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Whatever You Love - Louise Doughty This book is beautiful. Doughty manages to be literary: "the groceries had decided to creep out in their own hesitant fashion and observe their new environment", profound in her analysis of human emotions and reactions and thoughts: "I think how there is always a way we can justify ourselves to ourselves, make ourselves moral, heroic even...", deal with a potentially trite topic (grieving mother of young child), and simultaneously craft a mystery with elements of the whodunit.

Ultimately this is a psychological exploration of Laura's grief. Her experience through the death of Betty and her retrospective reaction to David's earlier abandonment. We see a minor breakdown when she realizes that David is leaving, but not until Betty dies does Laura really loose touch with reality. It is only after she enacts her revenge on both Mr. A and Chloe that Laura is able to return to a "normal" life.

I found her character believable, raw, and very real. I loved lots of Doughty's prose:
her description of Laura's insecurity and competitiveness, both with Chloe and over Toni: "I want to be liked by her, I am not sure why. I want her to like me more than all the other bereaved relatives she has dealt with. I feel competitive towards them."
her description of Rees's (and any small child's) needs: "He will come running out any minute, a demand on his lips. He usually says, 'I'm hungry', when he means, 'I want attention,' but the very act of making the demand convinces him it is hunger he feels, and he is furious when attention is all he gets."
her description of our inability recognize other people as real sometimes: "we feel when we realize that someone we have hated is a person rather than a thing, corporeal and complex."
her description of the complexities involved in sexual relations: "that is the first time I have fucked someone I haven't liked--how I had never understood before that it was possible, even easy, to do it for reasons that had little or nothing to do with the person you were doing it with, and how it feels as not-good afterward as I always suspected but that a cold, hard part of me is able to detach myself enough to feel interested that I have tried the experiment. This is how men fuck, sometimes, I think, out of bitterness and need and a lust for control--all sorts of things that have so little to do with desire."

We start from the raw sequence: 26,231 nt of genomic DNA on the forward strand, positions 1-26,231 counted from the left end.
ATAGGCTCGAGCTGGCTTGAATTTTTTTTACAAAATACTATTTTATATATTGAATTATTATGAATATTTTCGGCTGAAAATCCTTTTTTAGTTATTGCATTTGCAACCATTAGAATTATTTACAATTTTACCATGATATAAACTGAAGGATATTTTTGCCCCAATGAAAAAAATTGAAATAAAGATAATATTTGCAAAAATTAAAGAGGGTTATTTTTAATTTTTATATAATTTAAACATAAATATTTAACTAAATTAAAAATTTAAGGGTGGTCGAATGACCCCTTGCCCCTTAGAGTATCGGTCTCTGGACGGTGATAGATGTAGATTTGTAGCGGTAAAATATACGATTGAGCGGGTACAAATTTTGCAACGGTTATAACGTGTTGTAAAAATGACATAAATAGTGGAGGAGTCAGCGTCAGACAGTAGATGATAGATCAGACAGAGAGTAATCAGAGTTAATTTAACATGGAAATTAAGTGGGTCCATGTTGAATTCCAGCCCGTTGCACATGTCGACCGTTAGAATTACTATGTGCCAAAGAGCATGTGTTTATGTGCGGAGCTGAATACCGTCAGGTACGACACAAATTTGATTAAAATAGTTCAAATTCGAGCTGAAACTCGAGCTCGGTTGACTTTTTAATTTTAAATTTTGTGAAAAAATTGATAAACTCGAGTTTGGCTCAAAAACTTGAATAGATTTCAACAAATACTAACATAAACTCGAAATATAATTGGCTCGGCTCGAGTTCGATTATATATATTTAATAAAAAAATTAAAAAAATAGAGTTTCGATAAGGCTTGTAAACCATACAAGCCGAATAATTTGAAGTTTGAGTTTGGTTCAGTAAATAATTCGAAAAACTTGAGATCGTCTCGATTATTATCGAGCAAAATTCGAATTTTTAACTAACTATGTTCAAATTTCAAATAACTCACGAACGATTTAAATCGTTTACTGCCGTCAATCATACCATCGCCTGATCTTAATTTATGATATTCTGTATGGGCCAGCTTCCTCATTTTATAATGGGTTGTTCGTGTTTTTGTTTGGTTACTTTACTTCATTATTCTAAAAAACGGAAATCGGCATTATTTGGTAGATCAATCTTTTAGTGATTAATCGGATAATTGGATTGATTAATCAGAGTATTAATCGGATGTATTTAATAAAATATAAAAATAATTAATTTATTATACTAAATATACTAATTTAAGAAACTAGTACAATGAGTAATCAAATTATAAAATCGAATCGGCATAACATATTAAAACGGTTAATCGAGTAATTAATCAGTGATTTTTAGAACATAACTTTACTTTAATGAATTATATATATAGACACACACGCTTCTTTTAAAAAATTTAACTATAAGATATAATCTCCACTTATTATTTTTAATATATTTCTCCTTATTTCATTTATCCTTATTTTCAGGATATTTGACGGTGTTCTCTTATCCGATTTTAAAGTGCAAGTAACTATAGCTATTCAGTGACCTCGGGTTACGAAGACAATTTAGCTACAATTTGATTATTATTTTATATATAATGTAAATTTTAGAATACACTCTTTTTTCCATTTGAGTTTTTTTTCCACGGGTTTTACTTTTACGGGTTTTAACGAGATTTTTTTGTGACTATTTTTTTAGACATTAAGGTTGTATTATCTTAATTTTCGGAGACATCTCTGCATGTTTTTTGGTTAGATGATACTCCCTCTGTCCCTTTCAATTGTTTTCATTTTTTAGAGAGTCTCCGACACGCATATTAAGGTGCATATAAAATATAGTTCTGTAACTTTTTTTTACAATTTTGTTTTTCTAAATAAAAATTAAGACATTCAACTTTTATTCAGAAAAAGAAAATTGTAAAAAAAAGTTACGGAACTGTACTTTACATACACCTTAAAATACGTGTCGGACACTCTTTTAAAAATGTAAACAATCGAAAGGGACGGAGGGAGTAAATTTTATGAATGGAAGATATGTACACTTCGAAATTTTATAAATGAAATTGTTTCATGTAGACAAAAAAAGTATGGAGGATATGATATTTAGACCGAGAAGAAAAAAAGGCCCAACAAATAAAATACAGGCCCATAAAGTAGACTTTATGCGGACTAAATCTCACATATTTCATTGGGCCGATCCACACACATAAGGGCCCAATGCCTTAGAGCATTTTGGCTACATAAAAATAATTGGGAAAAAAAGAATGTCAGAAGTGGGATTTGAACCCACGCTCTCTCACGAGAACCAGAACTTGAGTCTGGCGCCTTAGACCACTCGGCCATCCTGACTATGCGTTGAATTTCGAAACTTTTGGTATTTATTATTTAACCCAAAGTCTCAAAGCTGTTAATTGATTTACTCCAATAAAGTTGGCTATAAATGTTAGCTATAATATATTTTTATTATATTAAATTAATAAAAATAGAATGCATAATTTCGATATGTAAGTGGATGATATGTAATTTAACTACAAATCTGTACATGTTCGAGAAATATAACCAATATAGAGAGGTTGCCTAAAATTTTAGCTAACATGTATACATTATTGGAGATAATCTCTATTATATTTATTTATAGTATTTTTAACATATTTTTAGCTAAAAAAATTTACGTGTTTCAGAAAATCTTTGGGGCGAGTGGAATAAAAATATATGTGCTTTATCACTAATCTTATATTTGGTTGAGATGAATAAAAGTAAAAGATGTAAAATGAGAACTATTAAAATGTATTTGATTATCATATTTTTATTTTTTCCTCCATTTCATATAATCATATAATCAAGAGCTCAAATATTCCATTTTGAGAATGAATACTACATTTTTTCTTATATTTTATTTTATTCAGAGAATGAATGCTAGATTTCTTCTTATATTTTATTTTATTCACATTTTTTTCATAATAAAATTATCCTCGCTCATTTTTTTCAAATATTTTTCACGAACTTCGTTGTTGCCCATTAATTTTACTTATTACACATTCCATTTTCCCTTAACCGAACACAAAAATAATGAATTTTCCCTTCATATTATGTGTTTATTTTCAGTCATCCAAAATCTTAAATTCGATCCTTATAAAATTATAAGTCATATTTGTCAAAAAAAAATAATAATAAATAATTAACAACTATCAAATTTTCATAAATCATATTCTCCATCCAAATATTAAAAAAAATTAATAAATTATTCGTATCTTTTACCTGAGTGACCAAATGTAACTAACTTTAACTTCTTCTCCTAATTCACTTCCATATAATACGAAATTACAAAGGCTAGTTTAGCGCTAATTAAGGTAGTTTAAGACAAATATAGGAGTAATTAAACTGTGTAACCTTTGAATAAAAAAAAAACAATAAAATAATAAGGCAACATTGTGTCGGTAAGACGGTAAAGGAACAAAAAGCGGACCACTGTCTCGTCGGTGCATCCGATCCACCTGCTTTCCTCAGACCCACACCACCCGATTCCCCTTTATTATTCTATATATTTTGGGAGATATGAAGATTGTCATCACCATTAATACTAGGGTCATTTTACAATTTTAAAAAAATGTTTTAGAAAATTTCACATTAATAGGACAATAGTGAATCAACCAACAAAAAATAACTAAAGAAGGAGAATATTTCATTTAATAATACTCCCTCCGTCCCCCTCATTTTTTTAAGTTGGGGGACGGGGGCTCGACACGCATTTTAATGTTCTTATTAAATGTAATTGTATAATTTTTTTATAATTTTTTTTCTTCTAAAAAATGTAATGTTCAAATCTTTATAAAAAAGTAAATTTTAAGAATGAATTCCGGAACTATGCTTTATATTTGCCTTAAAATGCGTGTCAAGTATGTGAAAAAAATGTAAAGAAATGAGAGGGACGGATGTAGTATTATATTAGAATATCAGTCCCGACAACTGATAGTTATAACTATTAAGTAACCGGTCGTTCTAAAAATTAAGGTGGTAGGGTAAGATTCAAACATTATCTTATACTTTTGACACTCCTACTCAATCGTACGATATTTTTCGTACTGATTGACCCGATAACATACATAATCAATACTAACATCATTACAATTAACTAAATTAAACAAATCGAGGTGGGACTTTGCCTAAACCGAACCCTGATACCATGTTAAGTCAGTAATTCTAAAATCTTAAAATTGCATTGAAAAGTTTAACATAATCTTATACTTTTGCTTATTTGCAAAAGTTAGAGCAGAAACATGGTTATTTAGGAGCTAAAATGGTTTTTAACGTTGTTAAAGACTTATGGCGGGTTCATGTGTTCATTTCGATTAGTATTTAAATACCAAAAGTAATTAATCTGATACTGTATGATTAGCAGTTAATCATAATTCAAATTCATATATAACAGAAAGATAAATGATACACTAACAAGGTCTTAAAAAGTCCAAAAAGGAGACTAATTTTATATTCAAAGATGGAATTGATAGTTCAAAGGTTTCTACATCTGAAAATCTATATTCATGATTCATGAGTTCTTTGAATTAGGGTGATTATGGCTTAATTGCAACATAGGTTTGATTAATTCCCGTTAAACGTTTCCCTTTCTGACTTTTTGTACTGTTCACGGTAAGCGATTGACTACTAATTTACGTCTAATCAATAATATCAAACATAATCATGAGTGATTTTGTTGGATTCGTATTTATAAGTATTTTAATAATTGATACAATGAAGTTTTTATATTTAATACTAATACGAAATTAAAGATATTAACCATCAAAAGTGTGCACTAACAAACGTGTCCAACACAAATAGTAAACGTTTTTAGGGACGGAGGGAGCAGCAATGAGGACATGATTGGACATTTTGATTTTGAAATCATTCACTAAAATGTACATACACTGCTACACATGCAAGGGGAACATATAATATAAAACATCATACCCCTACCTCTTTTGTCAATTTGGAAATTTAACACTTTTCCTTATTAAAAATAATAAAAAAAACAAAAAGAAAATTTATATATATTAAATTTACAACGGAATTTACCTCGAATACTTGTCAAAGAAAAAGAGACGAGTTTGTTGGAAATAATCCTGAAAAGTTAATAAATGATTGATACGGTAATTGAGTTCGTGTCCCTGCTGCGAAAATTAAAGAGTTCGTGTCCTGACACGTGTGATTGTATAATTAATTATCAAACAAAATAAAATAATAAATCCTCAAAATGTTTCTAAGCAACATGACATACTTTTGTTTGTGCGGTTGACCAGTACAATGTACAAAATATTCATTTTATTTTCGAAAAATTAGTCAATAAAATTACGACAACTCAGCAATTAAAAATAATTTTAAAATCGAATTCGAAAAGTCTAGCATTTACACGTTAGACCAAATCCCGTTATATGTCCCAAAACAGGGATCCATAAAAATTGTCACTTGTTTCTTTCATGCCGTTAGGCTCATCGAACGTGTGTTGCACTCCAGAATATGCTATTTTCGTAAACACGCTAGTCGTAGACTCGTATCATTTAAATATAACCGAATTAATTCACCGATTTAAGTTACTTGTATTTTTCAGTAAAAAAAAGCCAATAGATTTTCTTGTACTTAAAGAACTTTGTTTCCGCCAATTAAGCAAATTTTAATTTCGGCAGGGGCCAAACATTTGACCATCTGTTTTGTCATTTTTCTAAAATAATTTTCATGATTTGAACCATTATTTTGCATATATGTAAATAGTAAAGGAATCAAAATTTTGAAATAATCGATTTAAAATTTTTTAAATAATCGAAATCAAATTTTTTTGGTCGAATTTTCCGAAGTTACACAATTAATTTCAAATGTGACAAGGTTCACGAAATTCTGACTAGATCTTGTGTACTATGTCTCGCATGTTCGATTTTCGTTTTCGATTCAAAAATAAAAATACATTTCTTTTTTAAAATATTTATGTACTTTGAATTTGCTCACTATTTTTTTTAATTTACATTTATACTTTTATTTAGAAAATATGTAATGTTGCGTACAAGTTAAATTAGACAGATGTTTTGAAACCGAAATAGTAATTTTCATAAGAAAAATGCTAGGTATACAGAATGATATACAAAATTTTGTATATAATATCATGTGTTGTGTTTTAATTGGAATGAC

I particularly liked that Laura refuses to call Betty dead until after she has had the altercation on the cliff with Mr. A's family. It is not until after she has felt the power of being threatening herself that she is able to face that Betty is dead (instead of "gone" or "taken from her").

I also loved the notes. About halfway through I wondered if Chloe might not be responsible for the notes and phone calls but that she had a deranged twin or something. There is resolution to this at the end when we meet Edith and then when Laura receives yet another note, but throughout the novel it is unclear if Chloe is the one harassing Laura.

I was not sure how I felt about Laura's evening with Mr. A. It was simultaneously very believable and unnerving and felt a bit over the top.

I liked the way that the novel worked backwards and forwards from the moment that Laura was told that Betty was dead and that we felt (even before the summary at the end: "Betty's death stopped time. The line dissolved and life became a point, fixed on the day that Betty died.") that everything in Laura's world had become a piece of what led up to the moment of her death or an effect of that moment.

Overall it was entrancing and beautifully written.